While cats who live indoors are safer from outdoor hazards like predators, trauma or injury, and infectious diseases, they are also more prone to behavioral issues. These problems, such as anxiety, attention-seeking, aggression, and urinating or defecating outside the litter box, may stem from boredom, so providing mental and physical stimulation can stem these behaviors. All cats need mental stimulation, and especially indoor cats. 

An enriched environment allows your indoor cat to create their own positive experiences in a safe, enclosed space. At Colony Veterinary Hospital, your cat’s health is our top priority, so we want to share our best advice.

Cats have evolved from their ancestors with certain behaviors that were natural in the wild. You can contribute to your cat’s mental health and happiness by creating an indoor environment that offers natural behaviors, such as the following: 

  • Vertical spaces — Cats are natural climbers who like being up high, and need several perching options throughout the house to survey their surroundings. If you have the floor space, a cat tree with a flat perching spot and an enclosed hiding space is a great investment. If you don’t have the space, vertical wall shelves can serve a similar purpose.
  • Resting spots — Cats like comfortable resting places, such as soft cat beds, pillows, and cat trees with a nesting place. Window perches where your cat can see outside, and regularly moving beds and perches to mimic a changing outdoor environment, provide mental stimulation. If you have multiple cats, you need multiple spaces to eliminate competition. 
  • Hunting opportunities — Cats are natural hunters, and allowing them to replicate this behavior indoors can help prevent mental stagnation and behavior issues. Use food puzzles, interactive feeders, or food balls, rotated as needed. You can make your cat an interactive feeder by cutting holes in a cardboard box and placing their food inside. 

You can also replicate “the hunt” by dividing your cat’s meals into three or four portions that you hide on shelves, in corners, or behind furniture. You can hide a special treat in the same place for several days so your cat gets used to the “search and reward,” and then move the treat. Your cat will quickly grow accustomed to their daily hunt. 

  • Scratching spots — Wild cats scratch trees to mark their territory, and because stretching their bodies and claws feels good. Provide your cat with appropriate scratching areas, such as a vertical post or two tall enough for them to stretch to full length—this will not only satisfy your cat, but also help prevent them from scratching your furniture. Train your cat to use their post with treats and praise, and keep treats, catnip, and toys nearby to encourage its use.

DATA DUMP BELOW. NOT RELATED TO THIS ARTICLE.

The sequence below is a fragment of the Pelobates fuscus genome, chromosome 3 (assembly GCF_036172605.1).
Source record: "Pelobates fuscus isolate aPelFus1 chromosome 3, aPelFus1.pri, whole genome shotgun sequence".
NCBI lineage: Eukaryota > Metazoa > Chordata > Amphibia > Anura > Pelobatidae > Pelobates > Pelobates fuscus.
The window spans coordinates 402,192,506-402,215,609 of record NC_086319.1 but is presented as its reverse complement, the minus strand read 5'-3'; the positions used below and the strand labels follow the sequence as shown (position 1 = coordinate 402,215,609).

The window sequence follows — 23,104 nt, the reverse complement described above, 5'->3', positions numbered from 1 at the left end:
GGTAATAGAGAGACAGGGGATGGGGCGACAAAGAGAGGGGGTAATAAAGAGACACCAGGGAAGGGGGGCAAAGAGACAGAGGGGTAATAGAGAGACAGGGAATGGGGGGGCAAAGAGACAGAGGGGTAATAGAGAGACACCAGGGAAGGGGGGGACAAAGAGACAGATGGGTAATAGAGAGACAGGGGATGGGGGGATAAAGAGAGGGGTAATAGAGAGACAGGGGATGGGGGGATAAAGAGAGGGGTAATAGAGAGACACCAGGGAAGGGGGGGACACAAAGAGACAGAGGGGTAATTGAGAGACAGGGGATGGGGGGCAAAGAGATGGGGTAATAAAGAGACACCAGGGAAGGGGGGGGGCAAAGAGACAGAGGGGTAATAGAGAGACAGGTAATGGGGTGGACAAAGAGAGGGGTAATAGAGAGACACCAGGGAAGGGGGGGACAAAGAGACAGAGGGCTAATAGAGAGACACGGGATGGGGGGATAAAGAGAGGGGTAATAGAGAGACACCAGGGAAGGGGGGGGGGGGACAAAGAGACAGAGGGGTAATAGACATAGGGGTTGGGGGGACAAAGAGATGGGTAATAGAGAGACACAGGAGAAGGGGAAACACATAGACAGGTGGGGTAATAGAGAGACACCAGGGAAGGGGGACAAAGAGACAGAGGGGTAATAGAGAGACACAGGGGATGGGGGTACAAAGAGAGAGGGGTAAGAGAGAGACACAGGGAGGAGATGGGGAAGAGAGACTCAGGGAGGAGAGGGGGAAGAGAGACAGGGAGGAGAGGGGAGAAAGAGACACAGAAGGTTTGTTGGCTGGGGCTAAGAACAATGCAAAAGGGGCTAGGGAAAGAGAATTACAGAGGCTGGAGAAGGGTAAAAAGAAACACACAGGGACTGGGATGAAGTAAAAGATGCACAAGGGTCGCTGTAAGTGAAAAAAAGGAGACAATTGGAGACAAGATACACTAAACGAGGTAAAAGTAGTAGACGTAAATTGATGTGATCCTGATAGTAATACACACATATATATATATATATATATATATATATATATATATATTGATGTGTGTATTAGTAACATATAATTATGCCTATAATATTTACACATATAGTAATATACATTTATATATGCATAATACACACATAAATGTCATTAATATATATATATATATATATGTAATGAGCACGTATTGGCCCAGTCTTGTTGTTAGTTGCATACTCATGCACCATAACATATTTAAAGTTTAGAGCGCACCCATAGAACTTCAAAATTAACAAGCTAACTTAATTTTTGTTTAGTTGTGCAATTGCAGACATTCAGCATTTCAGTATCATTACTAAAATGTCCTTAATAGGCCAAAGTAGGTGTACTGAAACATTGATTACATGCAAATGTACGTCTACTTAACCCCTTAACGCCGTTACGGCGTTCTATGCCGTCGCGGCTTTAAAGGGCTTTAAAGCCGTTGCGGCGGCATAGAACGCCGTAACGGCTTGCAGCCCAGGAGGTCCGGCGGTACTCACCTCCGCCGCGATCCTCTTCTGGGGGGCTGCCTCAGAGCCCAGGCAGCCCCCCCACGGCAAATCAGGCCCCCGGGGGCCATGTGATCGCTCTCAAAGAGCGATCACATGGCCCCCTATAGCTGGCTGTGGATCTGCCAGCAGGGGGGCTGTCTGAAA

• Playtime — Encouraging your cat to play is an important part of their indoor enrichment. Cats’ play often mimics the hunting sequence of stalking, chasing, pouncing, and biting. Encourage safe play with toys like feather wands, balls inside a bathtub or box, catnip-filled items, and light-beam pointer games, always giving your cat a treat or reward afterward, to prevent frustration.
  • Together time — Contrary to popular belief, cats are not solitary creatures, but need social interaction to thrive. Your cat may love their scratching post, but they also crave your time and attention, so spend time every day petting, snuggling, and talking to your cat. They’ll be a happier cat. 

Minimize stress for your indoor cat

Your cat may not be showing actual signs of stress, but behaviors such as urinating outside their litter box may indicate they are stressed. It’s important to first rule out any medical cause, so schedule an appointment for a physical exam with our Colony Veterinary Hospital team. 

Stress can be minimized by:

  • Keeping to consistent feeding and play schedules, because cats like routine.
  • Providing quiet resting places to escape the commotion in the rest of the house, especially households with dogs or children.
  • Providing multiple litter boxes, separate eating areas, and multiple resting spots for multiple cats, to avoid conflict, reduce competition, and encourage all the cats to stay active. 

Indoor cat owners need to provide ways to stimulate indoor exploration, social contact, and mental and physical exercise each day to help ensure their cat stays happy and healthy. However, If your indoor cat is exhibiting inappropriate behavior, we are here to help. If you have any questions or concerns about your indoor cat, do not hesitate to contact Colony Veterinary Hospital.